Here is the trap being used last night. I've been trying to find out why moths are attracted to light and the answer seems to be that we don't yet know. This applies to a lot of things, don't you find? This Tuesday, I chaired a discussion of my colleague Alison Benjamin's excellent book A World Without Bees and we seemed to conclude there that bees' homing instinct remains a mystery. One day, maybe, they'll be able to tell us. My own limited observations suggest to me that moths are not attracted by light but thrown into confusion by it. There are two interesting passages in Prof Edmund Ford's masterly Moths (Collins New Naturalist series) and he knows masses about perception wavelengths and the like. He also carried out an experiment which I would much like to have joined. Together with Prof A C Hardy and with the help of the Royal Air Force, he made several balloon ascents at night to assess the effect of the moon on moths. Needless to say the weather didn't co-operate, but the intrepiud profs recorded three moths flying at 1000ft above the ground. Ford thought they didn't try to go all the way to the moon because of pressure in their ear drums. Like tiny divers but in reverse.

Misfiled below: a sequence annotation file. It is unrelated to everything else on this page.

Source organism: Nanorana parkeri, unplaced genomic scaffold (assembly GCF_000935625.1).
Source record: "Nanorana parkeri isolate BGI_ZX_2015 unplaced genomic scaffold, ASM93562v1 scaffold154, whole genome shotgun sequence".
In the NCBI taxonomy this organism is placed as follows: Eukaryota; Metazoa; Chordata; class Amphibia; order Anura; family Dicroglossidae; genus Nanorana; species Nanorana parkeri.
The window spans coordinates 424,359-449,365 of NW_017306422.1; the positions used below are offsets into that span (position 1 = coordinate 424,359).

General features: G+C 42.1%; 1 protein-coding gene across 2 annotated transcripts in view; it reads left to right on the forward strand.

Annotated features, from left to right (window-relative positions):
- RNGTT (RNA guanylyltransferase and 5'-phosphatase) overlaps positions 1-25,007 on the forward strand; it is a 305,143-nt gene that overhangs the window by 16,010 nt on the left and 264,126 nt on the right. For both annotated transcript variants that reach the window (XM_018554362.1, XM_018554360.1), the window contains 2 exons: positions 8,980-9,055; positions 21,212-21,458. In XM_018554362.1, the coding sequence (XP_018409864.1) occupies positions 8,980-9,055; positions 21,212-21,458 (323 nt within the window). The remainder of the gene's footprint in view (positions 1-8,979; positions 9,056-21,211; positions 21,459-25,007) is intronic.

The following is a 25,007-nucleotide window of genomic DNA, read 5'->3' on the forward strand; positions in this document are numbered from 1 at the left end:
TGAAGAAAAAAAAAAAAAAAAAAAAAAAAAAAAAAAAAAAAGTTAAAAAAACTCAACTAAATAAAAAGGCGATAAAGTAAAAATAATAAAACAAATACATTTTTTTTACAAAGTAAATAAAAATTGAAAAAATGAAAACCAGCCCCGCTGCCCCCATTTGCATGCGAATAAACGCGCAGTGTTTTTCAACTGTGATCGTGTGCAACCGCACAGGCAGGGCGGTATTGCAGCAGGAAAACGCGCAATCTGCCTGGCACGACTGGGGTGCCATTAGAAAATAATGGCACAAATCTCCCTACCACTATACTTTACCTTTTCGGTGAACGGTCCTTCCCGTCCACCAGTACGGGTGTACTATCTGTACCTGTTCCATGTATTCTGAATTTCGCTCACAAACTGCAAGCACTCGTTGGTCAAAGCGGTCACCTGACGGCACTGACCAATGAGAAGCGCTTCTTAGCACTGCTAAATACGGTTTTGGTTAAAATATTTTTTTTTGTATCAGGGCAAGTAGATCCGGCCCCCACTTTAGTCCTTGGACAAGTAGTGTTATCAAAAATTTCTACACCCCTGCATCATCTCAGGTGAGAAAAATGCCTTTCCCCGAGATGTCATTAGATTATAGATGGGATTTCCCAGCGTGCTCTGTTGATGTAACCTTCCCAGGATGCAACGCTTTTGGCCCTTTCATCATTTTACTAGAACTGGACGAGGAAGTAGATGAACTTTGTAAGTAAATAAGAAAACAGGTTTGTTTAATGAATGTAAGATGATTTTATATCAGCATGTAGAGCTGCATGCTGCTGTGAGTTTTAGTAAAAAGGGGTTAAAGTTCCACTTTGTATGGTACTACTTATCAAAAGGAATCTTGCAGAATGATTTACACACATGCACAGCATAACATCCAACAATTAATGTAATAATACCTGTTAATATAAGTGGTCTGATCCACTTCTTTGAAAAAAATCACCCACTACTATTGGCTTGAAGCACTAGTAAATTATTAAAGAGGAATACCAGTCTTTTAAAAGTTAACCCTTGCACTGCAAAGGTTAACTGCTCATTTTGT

Lots more moth arrivals meanwhile, including three rather battered old Poplar Hawks. Also this Purple Thorn, with its toenail markings and 'butterfly' habit of folding its wings up above its back. And a Lesser Swallow Prominent, lean, keen-looking moths which remind me of racing cars. Admire my finger.